The revelation that the U.S. government used secret subpoenas to pry into Associated Press reporters’ phone records triggered two contradictory reactions in the political world.
“What the subpoenas did was remind the left that the right has reasons to fear big government and remind the right and left of the objectives they share politically,” said Joe Miller, the Alaska conservative who was the Republican nominee for the U.S. Senate last year.
For conservatives, the phone-records story fortified their fear that, despite the best of intentions, government by its nature will tend to erode the freedom of the individual — and almost always in the name of protecting the collective good.
That conservative fear is one that liberals tend to regard as verging on paranoia.
Yet this latest Justice Department action — an action that for many on the right confirms long-held concerns about big government — is also, paradoxically, bringing conservatives and liberals together. Both ideologies, after all, share an interest in defending the freedom of the individual.
“Americans on the right have always had a fear of big government, and now what the government is doing is striking fear in the hearts of the left as well,” said Mr. Miller.
SEE ALSO: White House supports media shield law amid AP records scandal
Both sides think the Justice Department spread a huge net over hundreds of fish in the hope of catching the right one — in this case the leaker of a May 2012 story that the CIA had foiled a terrorist airline bomb plot.
The American Civil Liberties Union, which conservatives tend to regard as ultra-liberal politically, immediately denounced the U.S. Justice Department’s secret subpoenas of AP phone records as an “unacceptable abuse of power” and said Attorney General Eric Holder should “explain the Justice Department’s actions to the public so that we can make sure this kind of press intimidation does not happen again.”
Conservatives said it was the Obama administration going to the same intrusive excesses in the name of fighting terrorism as the previous Bush administration, which pushed through Congress the Patriot Act that many GOP conservatives and other civil liberties champions opposed.
Kayne Robinson, former Iowa Republican Party chairman, said what the Obama administration did with the AP is part and parcel of the government’s “war on terror” abuses.
“Liberals, libertarians and conservatives like me have been critical of — and in fact opposed — to the post-9/11 Patriot Act and its intrusive measures,” Mr. Robinson said. “Federal police used terrorism as an excuse to demand and get every intrusive police measure on their list of desires, all the while assuring us that if we just trust them, all will be administered fairly and reasonably. Liberals suspended disbelief when their hero, Barack Obama, was elected. Now surprise, the liberals find their ox gored, too.”
Civil libertarians on the right and left have argued that it was precisely to prevent such widespread searching and fishing expeditions that the Fourth Amendment to the Constitution demanded “no warrants shall issue, but upon probable cause, supported by oath or affirmation, and particularly describing the place to be searched, and the persons or things to be seized.”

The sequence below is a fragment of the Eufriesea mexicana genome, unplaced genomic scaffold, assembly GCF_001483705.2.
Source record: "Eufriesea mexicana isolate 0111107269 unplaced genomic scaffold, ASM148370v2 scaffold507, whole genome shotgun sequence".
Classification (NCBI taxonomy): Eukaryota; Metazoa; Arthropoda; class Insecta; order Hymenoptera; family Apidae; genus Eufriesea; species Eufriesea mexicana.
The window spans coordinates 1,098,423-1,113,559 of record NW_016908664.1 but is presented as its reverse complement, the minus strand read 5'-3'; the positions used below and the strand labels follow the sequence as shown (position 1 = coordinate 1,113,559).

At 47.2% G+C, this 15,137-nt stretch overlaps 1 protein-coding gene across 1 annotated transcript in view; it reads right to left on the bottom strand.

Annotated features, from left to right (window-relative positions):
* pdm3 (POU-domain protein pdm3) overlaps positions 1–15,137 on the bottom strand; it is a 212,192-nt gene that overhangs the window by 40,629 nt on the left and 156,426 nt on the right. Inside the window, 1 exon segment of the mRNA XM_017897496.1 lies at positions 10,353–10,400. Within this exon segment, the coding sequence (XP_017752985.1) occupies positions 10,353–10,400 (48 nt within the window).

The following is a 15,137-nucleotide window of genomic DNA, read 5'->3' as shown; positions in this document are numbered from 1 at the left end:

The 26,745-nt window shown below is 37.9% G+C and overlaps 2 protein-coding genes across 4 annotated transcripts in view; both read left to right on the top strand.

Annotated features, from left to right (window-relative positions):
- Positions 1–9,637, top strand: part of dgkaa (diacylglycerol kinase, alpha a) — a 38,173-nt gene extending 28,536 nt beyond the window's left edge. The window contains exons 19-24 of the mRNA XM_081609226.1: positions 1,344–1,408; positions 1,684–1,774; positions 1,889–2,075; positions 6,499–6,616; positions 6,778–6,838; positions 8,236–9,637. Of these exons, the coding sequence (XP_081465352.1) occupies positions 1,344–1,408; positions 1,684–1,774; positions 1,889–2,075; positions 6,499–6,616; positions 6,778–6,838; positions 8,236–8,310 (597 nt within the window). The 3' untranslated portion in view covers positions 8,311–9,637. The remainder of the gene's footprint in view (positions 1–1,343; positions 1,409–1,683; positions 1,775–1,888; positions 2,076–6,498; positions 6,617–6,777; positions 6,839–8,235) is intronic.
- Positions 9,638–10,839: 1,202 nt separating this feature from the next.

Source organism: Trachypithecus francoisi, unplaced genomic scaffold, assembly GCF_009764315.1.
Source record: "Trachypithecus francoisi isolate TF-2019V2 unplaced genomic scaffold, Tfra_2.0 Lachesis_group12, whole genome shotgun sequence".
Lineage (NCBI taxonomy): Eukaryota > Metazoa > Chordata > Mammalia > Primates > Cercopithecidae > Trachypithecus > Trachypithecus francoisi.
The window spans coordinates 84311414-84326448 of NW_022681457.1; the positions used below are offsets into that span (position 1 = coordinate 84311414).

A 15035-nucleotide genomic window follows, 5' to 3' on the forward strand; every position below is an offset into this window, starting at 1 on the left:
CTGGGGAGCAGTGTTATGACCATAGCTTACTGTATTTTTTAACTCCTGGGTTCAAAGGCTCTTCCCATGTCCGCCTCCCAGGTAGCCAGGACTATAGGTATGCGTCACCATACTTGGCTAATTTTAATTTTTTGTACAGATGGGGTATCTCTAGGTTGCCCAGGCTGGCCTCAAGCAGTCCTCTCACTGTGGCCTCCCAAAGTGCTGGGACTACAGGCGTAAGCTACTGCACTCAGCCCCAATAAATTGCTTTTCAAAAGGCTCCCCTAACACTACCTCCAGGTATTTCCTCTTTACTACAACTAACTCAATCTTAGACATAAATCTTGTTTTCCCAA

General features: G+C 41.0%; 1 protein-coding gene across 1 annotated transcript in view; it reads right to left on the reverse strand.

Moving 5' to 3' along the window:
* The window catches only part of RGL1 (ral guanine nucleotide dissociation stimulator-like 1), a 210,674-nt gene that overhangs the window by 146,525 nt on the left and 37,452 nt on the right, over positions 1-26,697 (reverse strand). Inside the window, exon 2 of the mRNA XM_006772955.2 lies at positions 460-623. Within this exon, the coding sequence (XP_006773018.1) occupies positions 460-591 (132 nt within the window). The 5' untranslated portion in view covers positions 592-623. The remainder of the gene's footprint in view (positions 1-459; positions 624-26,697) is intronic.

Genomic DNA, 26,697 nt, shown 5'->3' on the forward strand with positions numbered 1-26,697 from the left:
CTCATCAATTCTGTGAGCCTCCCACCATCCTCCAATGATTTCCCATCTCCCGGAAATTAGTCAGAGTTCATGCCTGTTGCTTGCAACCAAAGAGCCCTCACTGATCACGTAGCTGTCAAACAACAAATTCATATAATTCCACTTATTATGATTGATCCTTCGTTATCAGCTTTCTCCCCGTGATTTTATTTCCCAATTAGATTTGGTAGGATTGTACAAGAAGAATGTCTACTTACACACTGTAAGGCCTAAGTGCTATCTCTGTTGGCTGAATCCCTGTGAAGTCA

SEE ALSO: GOP leaders hit Obama for lack of accountability amid scandals
In that sense, the Fourth Amendment was an anti-fishing expedition amendment.
Supporters of the Justice Department’s search of reporters’ phone records argue that it was done to protect the CIA’s ability to foil future plots.
Deputy Attorney General James M. Cole told the AP the subpoenas “were limited in both time and scope.”
Attorney Gen. Eric Holder also on Tuesday defended the subpoenas as consistent with the law and Constitution.
“Yeah, I heard that,” said Mr. Robinson, a former Des Moines assistant police chief. “It doesn’t make a bit of difference, because the authorities always have an excuse. The point is fishing expeditions are wrong. If there is a reasonable suspect to a crime, that’s one thing. General searches to find a suspect is the problem — because mostly the ‘person and property’ of uninvolved innocent persons will be violated.”
The phone records revelations coincided with what conservatives and liberals regard as another government intrusion on personal liberty.
Two ACLU officials wrote in a CNN opinion column that the “extraordinary revelation … that the Internal Revenue Service targeted tea party groups for more aggressive enforcement highlights exactly why caution is needed in any response to the much-vilified Supreme Court decision in “Citizens vs. FEC” Supreme Court ruling.
“It also shows how all Americans, from the most liberal to the most conservative, should closely guard their First Amendment rights, and why giving the government too much power to limit political speech will inevitably result in selective enforcement against unpopular groups,” the ACLU officials said.
Those skeptical of government power argue that once people let their government on the slope, it’s hard to stop it.
“Why stop with AP?” said Mr. Robinson. “Maybe a stringer got the info, maybe a relative of an employee, maybe a friendly reporter from another news organization, maybe, maybe. maybe. The king can rationalize endlessly and all persons supplying any information adverse to the king are in jeopardy.”
“There will always be a dramatic exaggerated excuse by the king to invade a civil right.
“Just like banning guns or producing lists of gun owners to save the children,” he said.
• Ralph Z. Hallow can be reached at email@example.com.
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